Moonwalking


It seems hard to believe but it has already been a year since Michael Jackson passed away and last Friday, many of his fans worldwide met to celebrate the anniversary.  In Malaysia, a number of documentaries and tributes were shown on TV.

In his later years, his behaviour did seem rather eccentric and he was probably in need of help and perhaps even intervention which sadly and regretably, he did not get.  I really do not think he was the best role model for young people as some seem to make him out to be.

However, he clearly was an entertainer extraordinaire.  He was innovative and creative.  He has influenced and changed music and dance in a way that very few have ever done.  Among the innovations that was attributed to Michael Jackson was his famous “moonwalk” dance steps in which he would seem to glide effortlessly backwards.

In the world of science, I often contend that man rarely discovers or invents things which Mother nature has not already used.  In fact, many discoveries are made by the study of how nature works.  Swept-wing airplanes? Look at hawks.  Radar? Bats got there first.  Gyroscopes?  Dragonflies.

Same is also true of architecture.  Taiwan 101 was modeled on bamboo.  Beijing Olympic Stadium was inspired by a bird’s nest.  Sydney’s Opera House mimics the curves of seashells.  The examples are endless.

However, it did surprise me to learn just recently that a bird beat Michael Jackson to the moonwalk.  It seems that a family of birds (Piprdae) or the Manakins,  whose home range is from Mexico to South America, was the original inventor and performer of the dance.  Kudos to Kimberly Boswick of Cornell University who studied the birds and made the discovery known in 2005.

Nature and its biodiversity.  There is so much more to discover.  Let’s stop the loss of forests and gems such as these.  Enjoy the video.

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11 thoughts on “Moonwalking”

  1. Joyce,
    I am sorry for the loss of your friend. May God give comfort for those who remain.

    Marie,
    My, you are a skeptic, aren’t you? I did my best to check that it is real but it is true that there are a lot of fakes out there.

  2. Hearts,
    I now go bravely into the unknown in search of an animal dumb enough to have invented breakdance. I expect that said animal will be somewhat……broken. 🙂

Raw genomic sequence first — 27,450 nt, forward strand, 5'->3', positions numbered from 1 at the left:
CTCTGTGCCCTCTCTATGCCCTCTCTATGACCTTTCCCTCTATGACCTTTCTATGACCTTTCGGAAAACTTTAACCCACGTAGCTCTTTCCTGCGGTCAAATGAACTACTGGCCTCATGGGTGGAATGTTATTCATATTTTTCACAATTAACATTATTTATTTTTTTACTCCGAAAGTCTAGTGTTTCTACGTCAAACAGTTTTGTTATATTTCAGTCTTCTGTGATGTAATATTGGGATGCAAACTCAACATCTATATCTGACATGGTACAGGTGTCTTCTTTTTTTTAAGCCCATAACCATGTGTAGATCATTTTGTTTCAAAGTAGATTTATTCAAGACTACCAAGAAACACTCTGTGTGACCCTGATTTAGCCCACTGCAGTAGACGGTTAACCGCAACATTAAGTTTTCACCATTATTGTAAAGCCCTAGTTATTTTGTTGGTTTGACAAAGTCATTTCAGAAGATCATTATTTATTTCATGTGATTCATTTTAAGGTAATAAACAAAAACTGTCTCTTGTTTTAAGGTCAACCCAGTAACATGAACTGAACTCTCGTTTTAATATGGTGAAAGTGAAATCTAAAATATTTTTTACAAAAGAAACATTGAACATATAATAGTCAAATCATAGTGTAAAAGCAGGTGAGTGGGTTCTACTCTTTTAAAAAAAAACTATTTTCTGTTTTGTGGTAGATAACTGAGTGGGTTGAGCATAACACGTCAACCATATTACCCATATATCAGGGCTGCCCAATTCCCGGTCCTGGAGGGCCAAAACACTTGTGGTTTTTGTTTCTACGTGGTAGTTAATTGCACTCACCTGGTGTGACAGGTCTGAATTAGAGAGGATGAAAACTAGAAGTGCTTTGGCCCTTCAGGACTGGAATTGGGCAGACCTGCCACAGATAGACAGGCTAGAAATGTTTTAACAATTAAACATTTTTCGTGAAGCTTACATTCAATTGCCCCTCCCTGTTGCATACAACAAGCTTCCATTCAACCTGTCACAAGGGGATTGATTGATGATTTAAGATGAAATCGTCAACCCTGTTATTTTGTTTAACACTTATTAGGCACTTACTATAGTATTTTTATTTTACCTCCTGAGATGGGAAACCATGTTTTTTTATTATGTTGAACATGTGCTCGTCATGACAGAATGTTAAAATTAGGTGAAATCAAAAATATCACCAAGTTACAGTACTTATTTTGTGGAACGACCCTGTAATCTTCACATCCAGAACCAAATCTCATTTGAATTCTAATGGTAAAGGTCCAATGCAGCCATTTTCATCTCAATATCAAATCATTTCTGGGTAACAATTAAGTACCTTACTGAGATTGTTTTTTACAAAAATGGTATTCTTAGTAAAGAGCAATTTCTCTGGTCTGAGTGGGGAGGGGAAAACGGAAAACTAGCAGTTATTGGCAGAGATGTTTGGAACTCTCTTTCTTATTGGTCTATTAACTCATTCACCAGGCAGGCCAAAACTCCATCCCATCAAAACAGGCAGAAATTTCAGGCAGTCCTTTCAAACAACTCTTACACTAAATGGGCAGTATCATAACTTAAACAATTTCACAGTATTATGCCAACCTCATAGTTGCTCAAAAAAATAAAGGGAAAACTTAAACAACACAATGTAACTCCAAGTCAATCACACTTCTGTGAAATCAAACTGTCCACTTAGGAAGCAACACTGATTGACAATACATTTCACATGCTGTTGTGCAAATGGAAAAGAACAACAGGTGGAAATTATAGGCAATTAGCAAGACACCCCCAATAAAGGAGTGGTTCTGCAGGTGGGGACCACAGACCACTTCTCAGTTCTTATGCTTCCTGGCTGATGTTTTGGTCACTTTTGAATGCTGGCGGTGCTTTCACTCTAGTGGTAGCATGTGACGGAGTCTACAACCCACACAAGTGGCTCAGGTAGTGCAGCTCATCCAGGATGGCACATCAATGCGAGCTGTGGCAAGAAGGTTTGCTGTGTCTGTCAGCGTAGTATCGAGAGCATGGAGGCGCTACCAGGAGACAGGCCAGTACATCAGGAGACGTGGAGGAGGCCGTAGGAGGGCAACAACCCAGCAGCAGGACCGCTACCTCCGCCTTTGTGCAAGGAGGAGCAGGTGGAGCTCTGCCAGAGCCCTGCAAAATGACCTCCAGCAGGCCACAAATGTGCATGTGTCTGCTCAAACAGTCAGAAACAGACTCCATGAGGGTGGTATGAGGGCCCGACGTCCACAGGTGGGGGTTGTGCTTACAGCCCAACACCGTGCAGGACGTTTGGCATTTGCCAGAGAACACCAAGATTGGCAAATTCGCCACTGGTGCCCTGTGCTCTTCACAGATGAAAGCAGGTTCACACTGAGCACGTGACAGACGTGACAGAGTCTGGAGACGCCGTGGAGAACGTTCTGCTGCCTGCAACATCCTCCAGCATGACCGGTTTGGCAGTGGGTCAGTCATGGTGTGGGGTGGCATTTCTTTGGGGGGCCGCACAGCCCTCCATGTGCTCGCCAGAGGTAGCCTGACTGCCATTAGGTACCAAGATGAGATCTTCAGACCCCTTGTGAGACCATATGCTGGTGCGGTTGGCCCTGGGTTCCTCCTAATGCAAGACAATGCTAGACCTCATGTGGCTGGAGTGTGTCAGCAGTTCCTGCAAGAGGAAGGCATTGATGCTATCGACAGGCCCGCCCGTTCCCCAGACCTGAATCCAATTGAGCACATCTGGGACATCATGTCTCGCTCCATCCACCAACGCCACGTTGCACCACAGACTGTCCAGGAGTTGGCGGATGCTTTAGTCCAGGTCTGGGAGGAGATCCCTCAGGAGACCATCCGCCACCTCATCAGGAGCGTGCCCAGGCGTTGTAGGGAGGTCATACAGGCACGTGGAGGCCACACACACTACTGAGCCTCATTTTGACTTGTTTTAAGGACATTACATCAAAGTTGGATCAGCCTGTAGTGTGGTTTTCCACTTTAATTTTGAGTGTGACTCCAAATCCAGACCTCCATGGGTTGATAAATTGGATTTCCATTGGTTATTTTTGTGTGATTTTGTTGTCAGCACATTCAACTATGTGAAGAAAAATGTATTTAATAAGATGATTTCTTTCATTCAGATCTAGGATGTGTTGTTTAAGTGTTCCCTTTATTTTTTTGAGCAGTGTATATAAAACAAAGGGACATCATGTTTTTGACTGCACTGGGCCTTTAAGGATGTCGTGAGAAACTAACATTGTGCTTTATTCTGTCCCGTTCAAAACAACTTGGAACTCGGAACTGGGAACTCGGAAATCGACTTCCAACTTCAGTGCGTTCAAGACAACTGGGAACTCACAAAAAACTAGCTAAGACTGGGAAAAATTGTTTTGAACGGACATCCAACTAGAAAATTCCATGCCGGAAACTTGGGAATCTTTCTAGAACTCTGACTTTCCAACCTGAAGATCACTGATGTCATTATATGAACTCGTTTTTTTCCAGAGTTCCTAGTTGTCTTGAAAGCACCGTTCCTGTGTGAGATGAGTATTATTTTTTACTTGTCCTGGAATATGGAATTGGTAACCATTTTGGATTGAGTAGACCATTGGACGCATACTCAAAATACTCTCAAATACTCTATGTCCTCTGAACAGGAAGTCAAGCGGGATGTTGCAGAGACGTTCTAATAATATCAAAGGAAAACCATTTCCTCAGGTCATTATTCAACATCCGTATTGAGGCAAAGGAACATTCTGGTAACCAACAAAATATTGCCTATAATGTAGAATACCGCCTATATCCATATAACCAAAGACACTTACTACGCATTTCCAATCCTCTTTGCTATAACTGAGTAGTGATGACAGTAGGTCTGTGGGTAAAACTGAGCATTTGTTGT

S.A.W.,
    I am always honored when you deem something here worthwhile to show your sons.

  3. Mosquitoes invented the hypodermic needle; wasps, paper; and cetaceans, sonar. Geckos do that thing with their feet that utilizes van der waals force (http://www.post-gazette.com/healthscience/20030707gecko0707p2.asp) ; sharks knew about the electromagnetic patterns in the earth long before we did; fireflies make their own cold-light glow-sticks; and of course, eels were using electricity eons before Edison.

    Nature, indeed, fascinates! Great post, LGS!

  4. I did show it to my son – he thought it was great. At the end, when it was showing the biologist dancing, he laughed and said, “Scientists!” Which was funny, because I had a similar thought about academics – that the woman was so unselfconsciously nerdy that it made the sight of dancing badly somehow not embarrassing.

  5. ECD,
    That’s quite a thorough list of nature’s wonders that you gave. I am impressed by your depth of knowledge in this area. Now if we could only find the next great discovery by observing nature, we could get rich!

    Secret Agent Woman,
    I am confused. Was your son impressed by the bird or amused by the dancing scientist? I guess I should not post that video of me boogieing any time soon.

    mindfulmerchant,
    All I know is I can do neither; moonwalk or what that bird is doing. Or actually any form of dance. Too clumsy. Sad really. How old are your kids? Toddlers, pre-teens or teens?

  6. I wish I had moves like the bird – I can’t dance either. My children seem to have inherited that quality too. Poor things. I’m not ready to call my kids pre-teens yet (6 & 8) but they both show signs of a teenage “attitude”. 🙂

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